There’s a workable storyline in The Four 2 but the filmmakers don’t know how to handle it. Few characters are interesting, and the storytelling is dull and unfocused. Exposition is enormously static, with characters standing around rather than moving actively, and the story is not propelled by its mystery or tension, but by its overcomplicated character dynamics. The actors do what they can, though the material they’re given is so uninspiring that it’s hard to fault them much. Anthony Wong disappoints because he’s a great actor that seems content to collect his paycheck here, while Ronald Cheng and Collin Chou are sorely underused. Jiang Yiyan manages to make Ji Yaohua into a compelling figure – a weird occurrence because she’s not more than the sixth most important character in the film. The biggest disappointment is the relegation of Wu Xiubo to “connected to a tree” duty, where he can’t move or speak. He does communicate telepathically, however, so yay for that.

The action provides sporadic lift, though the choreography mostly consists of wirework and people posing with accompanying visual effects. Storm Riders, this is your legacy. The smaller effects for super powers look fine, but the grander effects fail. There’s lots of green screen work intended to expand the film’s scale, but these larger environments are gratuitous, not to mention jarringly fake. In defense of Four 2, it’s not an insulting nor all-out terrible film. It’s just underwhelming and second-rate – basically the equivalent of a CGI-infused four-quadrant movie like the ones Hollywood produces monthly for teenagers with too much time on their hands. The Four 2 was shot back-to-back with The Four 3, now currently in post-production. Yep, the first Four was such a big hit in the rapidly-growing China market that The Powers That Be fast-tracked two big, bloated and likely just as underwhelming sequels. This is Studio Tentpole Filmmaking 101. Watch out, Hollywood – China will soon learn all your tricks. (Kozo, 12/2013)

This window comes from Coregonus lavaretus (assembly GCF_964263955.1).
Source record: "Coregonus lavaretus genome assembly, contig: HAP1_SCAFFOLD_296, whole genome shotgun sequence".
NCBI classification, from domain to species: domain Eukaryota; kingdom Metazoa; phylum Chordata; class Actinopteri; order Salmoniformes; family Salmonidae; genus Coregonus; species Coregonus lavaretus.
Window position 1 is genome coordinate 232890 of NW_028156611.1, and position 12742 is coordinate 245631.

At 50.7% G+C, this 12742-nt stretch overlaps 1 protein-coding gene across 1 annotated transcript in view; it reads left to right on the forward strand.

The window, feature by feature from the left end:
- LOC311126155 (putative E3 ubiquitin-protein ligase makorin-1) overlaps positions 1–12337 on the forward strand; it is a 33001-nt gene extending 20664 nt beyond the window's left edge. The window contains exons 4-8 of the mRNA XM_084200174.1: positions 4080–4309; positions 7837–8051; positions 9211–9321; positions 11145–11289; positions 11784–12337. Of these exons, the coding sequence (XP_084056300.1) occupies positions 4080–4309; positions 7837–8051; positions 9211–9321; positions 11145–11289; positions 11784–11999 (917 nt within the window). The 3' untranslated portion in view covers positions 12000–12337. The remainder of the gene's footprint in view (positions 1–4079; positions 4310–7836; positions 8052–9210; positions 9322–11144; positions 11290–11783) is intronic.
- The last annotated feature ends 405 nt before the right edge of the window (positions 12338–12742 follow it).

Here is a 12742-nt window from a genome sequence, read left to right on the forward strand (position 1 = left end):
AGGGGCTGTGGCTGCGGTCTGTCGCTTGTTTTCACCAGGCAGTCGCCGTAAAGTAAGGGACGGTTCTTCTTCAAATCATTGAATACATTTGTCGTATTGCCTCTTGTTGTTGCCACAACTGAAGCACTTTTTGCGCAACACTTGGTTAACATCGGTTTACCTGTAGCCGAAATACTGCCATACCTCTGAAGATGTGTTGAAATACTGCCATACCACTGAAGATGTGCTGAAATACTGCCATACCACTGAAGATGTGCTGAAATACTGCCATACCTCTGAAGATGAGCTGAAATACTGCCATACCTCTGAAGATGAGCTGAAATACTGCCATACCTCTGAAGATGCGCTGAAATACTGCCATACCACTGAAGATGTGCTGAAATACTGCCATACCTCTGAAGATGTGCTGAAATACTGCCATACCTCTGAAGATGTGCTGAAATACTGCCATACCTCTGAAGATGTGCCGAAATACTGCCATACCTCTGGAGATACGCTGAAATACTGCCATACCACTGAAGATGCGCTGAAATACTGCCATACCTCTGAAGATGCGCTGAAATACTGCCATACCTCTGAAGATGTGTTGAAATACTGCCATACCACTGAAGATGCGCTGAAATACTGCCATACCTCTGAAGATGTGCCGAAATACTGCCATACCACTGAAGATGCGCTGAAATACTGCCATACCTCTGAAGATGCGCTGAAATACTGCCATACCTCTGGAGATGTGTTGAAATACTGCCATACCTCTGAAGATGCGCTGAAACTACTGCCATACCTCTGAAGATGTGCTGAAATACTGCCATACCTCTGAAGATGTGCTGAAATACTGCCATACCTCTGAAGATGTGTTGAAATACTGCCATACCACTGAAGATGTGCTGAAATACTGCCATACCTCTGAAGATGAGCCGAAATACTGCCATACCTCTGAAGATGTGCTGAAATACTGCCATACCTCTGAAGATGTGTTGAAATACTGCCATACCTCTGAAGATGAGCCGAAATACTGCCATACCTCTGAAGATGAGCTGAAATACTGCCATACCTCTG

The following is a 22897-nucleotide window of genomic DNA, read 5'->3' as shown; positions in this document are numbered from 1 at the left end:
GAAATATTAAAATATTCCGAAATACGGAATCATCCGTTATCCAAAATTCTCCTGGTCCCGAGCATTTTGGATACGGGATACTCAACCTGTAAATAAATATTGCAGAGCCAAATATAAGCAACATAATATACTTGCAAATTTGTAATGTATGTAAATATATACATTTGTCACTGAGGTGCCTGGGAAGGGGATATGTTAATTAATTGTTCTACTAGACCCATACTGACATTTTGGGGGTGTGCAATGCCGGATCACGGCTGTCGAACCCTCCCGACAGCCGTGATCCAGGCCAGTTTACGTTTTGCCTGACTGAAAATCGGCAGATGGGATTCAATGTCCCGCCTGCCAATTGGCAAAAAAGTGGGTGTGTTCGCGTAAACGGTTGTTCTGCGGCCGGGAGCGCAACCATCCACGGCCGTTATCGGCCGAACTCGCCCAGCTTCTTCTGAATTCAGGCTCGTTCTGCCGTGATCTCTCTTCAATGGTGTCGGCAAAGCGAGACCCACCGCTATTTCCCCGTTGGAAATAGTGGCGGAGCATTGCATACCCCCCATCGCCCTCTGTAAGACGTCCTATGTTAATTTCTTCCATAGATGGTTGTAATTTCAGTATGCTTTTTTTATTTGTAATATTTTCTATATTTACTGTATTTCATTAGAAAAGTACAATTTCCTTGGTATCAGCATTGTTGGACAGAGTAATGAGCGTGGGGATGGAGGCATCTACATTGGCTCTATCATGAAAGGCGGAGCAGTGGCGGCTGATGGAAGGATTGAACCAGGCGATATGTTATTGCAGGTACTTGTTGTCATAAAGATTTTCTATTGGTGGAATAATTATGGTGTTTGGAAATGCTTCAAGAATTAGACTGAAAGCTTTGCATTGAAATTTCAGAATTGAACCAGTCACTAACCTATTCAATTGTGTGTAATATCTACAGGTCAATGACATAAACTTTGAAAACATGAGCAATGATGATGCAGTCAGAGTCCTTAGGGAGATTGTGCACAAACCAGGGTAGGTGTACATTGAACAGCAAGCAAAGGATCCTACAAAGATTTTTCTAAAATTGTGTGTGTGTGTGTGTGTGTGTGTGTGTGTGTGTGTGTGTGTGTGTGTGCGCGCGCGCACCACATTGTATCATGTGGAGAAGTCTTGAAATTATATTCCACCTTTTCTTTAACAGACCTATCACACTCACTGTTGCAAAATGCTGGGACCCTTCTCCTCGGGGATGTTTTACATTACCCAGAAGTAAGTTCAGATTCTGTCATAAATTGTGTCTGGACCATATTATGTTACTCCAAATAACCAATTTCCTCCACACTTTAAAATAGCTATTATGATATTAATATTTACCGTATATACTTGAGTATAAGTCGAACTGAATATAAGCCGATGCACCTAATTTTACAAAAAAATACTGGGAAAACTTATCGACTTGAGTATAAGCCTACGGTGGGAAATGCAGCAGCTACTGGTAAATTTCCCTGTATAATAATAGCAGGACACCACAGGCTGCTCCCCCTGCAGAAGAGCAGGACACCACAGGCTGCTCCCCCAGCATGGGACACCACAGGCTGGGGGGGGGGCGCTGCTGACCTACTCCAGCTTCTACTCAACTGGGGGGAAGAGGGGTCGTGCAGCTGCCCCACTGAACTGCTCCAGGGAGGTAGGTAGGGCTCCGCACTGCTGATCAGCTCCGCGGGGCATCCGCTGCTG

Notes: • This review is based on the 2D version of the film.
Availability: DVD (Hong Kong)
Region 0 NTSC
Panorama (HK)
16x9 Anamorphic Widescreen
Cantonese and Mandarin Language Tracks
Dolby Digital EX / DTS
Removable English and Chinese Subtitles
*Also Available on 3D Blu-ray Disc